All of you reached a higher level of acting that you had achieved before. For the first time I did not think of Suzie Houstle on stage, I thought only of Aunt Sadie. Suzie was submerged in Sadie, yet Suzie the actress, steered the performance into straight, forceful communication. The same can be said of Pamela, Bambi, Jim Mennen. When I think of them today I think only of members of a family of generations of a family. Note, all of you! As the inner associations developed, as you really saw and responded to Paaw, grandmaw, etc. . . . you did less and less in overt action. The need to make points with gesticulation with emotional inflections, disappeared. You simply were, you existed, you responded, you did not try to make something happen, it happened. As a result all the scenes which might have been so harrowing were not harrowing for your being people through focus where it belonged -- not on the hideous accident and death, but on what was happening to the inner lives OF THESE PEOPLE -- of the changes, the adjustments they had to make and how they made them. You let thoughts speak louder than words, and that is the secret of good acting. (Jon: you have been asking about Chekhov. All I have written is the answer.)
This same process tempered Phil’s work. He was believable, he did not manipulate his character as usual, he did not force him to do, to feel, to communicate: he responded. Marc, too, was freed from excess tensions, he still needs to guard against excess release of tensions in emotional moment, to dam them up, to localize tension in a foot pressing hard against the ground, but we understood Ralph through his work. I believe his vulgarity was accepted by the audience which means they understood why he was vulgar and profane. Sally was believable, too. Why she was helpless was clear, why Ralph was jealous was clear, why he lashed out at her: their little unwritten drama was beautifully implied. Catherine stays in the mind as Catharine, not as Mary. She motivated beautifully Joel’s helplessness, frustration and love. The union of agnostic and Catholic was present in all its implications without being preached or made explicit. that was one of the distinguishing marks of the entire performance -- its meaning, its conflicts were ever present but were implicit -- not thrust explicitly at the audience.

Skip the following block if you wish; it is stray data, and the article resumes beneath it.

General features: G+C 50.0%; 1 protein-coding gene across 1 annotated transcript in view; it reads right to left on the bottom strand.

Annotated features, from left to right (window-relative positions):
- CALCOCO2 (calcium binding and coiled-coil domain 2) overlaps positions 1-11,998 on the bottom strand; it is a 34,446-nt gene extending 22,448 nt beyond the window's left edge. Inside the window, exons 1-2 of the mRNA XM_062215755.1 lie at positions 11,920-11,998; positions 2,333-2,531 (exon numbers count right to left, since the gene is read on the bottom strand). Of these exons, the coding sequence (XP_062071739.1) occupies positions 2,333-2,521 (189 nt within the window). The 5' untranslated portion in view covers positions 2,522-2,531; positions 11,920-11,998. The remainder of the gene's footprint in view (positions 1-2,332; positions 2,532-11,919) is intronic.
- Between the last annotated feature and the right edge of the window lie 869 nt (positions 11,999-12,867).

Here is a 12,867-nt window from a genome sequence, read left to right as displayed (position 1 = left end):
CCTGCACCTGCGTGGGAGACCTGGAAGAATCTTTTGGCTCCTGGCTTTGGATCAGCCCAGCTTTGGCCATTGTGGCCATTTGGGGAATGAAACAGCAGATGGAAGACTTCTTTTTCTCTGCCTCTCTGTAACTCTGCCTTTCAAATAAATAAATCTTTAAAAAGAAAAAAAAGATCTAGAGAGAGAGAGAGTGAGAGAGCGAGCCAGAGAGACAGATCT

Tom evoked genuine interest and concern for Jay. At the coffee table each night some one would say: “Does he die -- I hope not.” Tom plays in response, always, makes associations which add up -- from the toy dog to the whiskey bottle was inevitable, what thoughts carried him there; the associations evoked by the whiskey bottle were implicit drama. Later when we heard Mary talk about him and when Andrew and Joel talked, they were talking about a Jay we knew -- Tom had created him for us; he made valid Mary’s epitaph: “In his strength.” Tom identifies with things, present or imagined: a train goes by and he is on it, a pipe is an extension of himself, Rufus is his son, Ralph his brother. The relationships are implicit through his associations.